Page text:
We recently caught up with artist, and longtime freind of the gallery, Matthew Solomon. Here is what he had to say:
You were a lawyer in a "previous life" as the saying goes. Tell us about how you made the transition from law to becoming a full time ceramicist? We're inspired and a tad jealous.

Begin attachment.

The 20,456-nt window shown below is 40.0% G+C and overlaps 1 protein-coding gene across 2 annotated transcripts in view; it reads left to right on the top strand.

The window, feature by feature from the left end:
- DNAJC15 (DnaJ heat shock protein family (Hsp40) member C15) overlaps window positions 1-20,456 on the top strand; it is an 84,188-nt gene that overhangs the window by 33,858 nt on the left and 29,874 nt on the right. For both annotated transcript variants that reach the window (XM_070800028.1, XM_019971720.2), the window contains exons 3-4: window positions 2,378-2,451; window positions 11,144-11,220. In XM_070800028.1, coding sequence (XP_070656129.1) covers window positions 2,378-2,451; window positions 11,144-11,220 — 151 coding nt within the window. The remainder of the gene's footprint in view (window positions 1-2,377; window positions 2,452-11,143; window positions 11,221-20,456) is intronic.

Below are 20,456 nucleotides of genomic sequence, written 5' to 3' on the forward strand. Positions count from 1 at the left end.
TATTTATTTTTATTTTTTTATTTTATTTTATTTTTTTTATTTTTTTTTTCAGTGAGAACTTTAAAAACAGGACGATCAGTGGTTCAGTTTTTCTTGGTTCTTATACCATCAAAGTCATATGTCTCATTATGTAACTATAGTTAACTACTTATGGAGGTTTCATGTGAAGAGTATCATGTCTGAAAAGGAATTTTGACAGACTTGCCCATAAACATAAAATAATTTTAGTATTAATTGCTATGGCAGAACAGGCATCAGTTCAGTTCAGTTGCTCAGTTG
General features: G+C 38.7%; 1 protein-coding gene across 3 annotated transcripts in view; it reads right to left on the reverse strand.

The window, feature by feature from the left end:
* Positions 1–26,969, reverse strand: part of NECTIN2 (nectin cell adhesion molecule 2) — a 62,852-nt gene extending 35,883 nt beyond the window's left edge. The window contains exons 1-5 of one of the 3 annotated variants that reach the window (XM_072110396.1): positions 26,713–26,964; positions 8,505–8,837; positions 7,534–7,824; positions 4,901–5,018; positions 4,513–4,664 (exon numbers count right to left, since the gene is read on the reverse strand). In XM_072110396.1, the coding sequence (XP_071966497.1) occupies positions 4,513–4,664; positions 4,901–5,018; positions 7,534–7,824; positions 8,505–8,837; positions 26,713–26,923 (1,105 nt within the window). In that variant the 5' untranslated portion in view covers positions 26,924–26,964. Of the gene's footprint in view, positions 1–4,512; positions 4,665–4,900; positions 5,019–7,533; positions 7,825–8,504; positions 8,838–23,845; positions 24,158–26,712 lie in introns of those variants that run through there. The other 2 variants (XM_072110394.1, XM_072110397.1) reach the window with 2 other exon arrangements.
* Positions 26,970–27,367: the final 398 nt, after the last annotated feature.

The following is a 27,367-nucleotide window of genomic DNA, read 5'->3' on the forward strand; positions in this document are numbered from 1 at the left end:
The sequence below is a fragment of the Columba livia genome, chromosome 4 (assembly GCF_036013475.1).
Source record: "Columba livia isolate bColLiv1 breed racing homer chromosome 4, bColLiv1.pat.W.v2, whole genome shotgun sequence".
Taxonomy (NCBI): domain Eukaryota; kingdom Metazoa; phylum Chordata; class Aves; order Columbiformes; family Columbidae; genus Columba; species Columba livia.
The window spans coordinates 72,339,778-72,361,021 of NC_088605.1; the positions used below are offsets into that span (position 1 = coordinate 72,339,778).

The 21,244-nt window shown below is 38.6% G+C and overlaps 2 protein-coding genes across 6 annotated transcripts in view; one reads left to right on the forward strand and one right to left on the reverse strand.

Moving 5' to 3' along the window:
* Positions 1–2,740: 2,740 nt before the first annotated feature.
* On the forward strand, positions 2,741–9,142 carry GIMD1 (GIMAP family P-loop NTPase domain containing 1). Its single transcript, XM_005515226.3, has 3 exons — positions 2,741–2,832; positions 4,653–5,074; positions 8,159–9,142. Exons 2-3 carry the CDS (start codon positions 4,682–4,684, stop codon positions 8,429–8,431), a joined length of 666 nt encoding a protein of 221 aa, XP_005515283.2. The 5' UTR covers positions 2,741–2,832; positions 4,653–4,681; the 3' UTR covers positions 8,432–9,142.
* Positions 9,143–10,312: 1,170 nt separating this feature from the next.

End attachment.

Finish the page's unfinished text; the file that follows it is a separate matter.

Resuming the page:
I can’t remember exactly when the transition started. Probably before 9/11 but looking back I think that’s what pushed me over the edge. I was a trial lawyer working out of Manhattan living in Connecticut. 2 hour Metro North commute each way. Really really stressed. You had to have your game face on all the time. All of the sins known to man. Despite having killed every houseplant I’d ever owned I started to garden to relax. Vegetables and flowers from seed. I fell in love with good dirt. And I started to have this overwhelming urge to make things inspired by these things I was growing. I bought a bag of overpriced clay in a local art supply store and began making flowers in my basement. My wife would have guests over and they would ask for me but I would only come up from the basement to say hello. I was working my ass off all week and I only had Saturdays to do what I wanted. Later they would say “Ah, now we understand what you were doing,” but at the time it was a bit awkward. No kiln. I never fired anything I made then. I remember coffee cups with Clematis blossoms and ginger jars. A line of tableware inspired by the various stops on the Lexington Avenue Line Grand Central, Borough Hall, Fulton Street. Not sure if they’re still there but there were some great tiles in those stations. The Fulton Street Station “F” surrounded by a flourish on a blue background was a great inspiration. My wife was running a group home for abused kids in Bridgeport so she was pretty stressed out too. Sometime around 2002 we decided to sell the house and find a cheap place somewhere to live, garden and build a studio. Wasn’t sure exactly what I would do but was pretty sure I would figure something out. Moved to Sullivan County in January 2004. Spent a year reading clay books and developing glazes. Had a daughter. Bought a kiln. Started making and firing things. Soon after I met a designer, Lou Moratta, who had seen a vase I’d made for my mother in law. He offered me a booth at the 2006 NY Design Fair at the Armory and I’ve been going ever since.